As a teenager, one of the innumerable books that I read was The Diary of Anne Frank which made an indelible impression on my mind. Six decades later, to come across the Hindi translation of Hana’s Suitcase by Karen Levine, and reading it in one sitting, gave me goose pimples.
A battered suitcase with the name Hana Brady 625 gab 16/v 1931 Waisenkind (Orphan) engraved on it is loaned by the Auschwitz Museum to the Tokyo Holocaust Educational Centre set up by an anonymous donor. And thus begins the relentless search by Fumiko Ishiko, a young woman who heads the Centre, to trace the lost life and world of Hana. The child visitors to the Centre and the eight-to-eighteen year old members of Small Wings (an organization set up by a dozen Japanese youth in the belief that the future of world peace is in the hands of the young), fuel Fumiko’s passion to somehow re-create the short life of the little girl Hana.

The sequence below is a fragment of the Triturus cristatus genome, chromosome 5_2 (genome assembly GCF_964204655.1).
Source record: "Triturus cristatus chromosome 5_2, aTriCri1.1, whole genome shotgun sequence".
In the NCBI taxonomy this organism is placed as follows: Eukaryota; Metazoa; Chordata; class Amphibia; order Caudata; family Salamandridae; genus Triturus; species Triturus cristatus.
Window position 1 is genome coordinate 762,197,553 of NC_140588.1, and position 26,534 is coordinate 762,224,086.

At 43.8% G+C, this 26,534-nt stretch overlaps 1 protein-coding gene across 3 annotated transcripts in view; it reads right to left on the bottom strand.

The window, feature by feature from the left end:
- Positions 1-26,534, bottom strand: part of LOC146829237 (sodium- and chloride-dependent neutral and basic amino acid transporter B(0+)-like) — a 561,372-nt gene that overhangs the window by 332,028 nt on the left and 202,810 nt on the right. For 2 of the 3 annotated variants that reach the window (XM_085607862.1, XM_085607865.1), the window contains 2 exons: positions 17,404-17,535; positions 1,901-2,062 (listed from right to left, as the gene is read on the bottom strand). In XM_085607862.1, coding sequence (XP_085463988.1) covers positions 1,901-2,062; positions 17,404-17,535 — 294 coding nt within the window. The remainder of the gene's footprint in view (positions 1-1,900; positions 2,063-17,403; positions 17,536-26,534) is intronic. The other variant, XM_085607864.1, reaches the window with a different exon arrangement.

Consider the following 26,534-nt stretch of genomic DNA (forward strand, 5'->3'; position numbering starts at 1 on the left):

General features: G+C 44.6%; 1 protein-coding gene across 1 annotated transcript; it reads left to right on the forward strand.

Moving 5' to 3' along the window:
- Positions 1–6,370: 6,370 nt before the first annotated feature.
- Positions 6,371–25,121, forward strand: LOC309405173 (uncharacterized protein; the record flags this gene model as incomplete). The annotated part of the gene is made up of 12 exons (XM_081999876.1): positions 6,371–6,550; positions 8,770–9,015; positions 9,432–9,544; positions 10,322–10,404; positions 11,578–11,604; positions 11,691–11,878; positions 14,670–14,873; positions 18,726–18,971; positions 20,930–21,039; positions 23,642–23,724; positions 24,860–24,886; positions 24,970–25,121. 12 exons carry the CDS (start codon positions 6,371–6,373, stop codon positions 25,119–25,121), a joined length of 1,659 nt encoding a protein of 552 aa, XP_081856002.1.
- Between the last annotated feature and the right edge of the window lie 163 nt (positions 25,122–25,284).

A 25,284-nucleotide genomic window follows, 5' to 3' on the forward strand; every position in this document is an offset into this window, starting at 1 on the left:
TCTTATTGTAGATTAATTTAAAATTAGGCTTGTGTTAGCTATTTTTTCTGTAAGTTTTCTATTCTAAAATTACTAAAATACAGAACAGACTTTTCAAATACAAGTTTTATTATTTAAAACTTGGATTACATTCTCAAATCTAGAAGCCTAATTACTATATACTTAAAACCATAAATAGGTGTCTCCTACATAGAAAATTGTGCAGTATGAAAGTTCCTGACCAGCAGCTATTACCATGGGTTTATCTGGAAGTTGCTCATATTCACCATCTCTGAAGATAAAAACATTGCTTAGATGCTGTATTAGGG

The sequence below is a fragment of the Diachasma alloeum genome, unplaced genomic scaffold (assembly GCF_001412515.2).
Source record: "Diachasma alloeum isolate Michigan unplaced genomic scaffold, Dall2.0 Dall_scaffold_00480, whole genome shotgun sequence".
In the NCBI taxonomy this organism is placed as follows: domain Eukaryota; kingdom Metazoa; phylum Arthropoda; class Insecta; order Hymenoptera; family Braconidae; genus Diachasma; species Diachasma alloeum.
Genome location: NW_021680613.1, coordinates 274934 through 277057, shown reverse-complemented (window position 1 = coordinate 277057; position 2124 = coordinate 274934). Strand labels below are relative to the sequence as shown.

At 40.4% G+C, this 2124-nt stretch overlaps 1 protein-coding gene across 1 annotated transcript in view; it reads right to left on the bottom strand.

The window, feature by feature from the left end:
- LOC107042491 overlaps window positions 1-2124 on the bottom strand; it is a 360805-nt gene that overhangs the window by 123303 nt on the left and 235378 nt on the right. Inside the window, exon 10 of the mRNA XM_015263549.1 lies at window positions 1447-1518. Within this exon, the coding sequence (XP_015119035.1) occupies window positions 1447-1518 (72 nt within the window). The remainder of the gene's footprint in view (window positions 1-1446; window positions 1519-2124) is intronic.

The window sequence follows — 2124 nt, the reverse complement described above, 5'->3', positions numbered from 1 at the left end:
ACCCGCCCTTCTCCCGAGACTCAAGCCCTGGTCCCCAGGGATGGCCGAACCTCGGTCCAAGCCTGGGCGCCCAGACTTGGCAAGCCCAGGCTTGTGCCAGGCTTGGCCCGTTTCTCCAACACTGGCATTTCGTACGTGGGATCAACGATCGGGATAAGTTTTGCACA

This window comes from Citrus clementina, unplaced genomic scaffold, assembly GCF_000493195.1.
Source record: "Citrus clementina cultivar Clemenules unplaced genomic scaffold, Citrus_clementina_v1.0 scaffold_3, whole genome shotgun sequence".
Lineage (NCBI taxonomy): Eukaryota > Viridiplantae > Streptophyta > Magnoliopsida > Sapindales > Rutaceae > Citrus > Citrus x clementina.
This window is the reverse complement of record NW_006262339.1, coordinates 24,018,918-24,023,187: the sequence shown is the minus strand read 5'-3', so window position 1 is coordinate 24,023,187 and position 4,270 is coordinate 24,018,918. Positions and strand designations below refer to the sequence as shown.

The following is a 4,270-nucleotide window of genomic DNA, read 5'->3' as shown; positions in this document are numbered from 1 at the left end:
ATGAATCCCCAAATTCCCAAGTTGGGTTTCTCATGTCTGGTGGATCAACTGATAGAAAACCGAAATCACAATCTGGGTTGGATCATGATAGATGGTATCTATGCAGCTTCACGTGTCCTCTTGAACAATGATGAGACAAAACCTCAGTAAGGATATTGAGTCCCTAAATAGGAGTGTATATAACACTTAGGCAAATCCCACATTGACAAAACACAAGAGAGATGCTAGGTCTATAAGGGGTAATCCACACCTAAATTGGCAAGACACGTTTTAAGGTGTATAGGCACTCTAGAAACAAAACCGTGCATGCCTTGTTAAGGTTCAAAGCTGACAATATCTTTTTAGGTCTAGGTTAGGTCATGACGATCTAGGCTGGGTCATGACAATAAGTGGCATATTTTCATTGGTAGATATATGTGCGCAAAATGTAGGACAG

The book must be made compulsory reading in all schools. It has the photographs of Hana and her family when they led a happy life in Czechoslovakia, and pictures and drawings made by Hana when she was in Auschwitz. The long and arduous path taken by Fumiko to retrieve them has been told in a fascinating manner, swinging from the last century to the present, and taking Fumiko across three continents. To say more about this pilgrimage, for one can call it nothing else, would be a crime against the reader. Translated into twenty languages, the book by Karen Levine is being read by thousands of children. It has bagged several noted awards for the Best Children’s Book, including the Red Cedar Book Award, UNICEF/UNGARI Award, and the Silver Birch Award.
If Eklavya would like to consider bringing out another edition of the Hindi translation with better quality paper and get up, they will not lack sponsors.
Chandra Chari is Editor, The Book Review.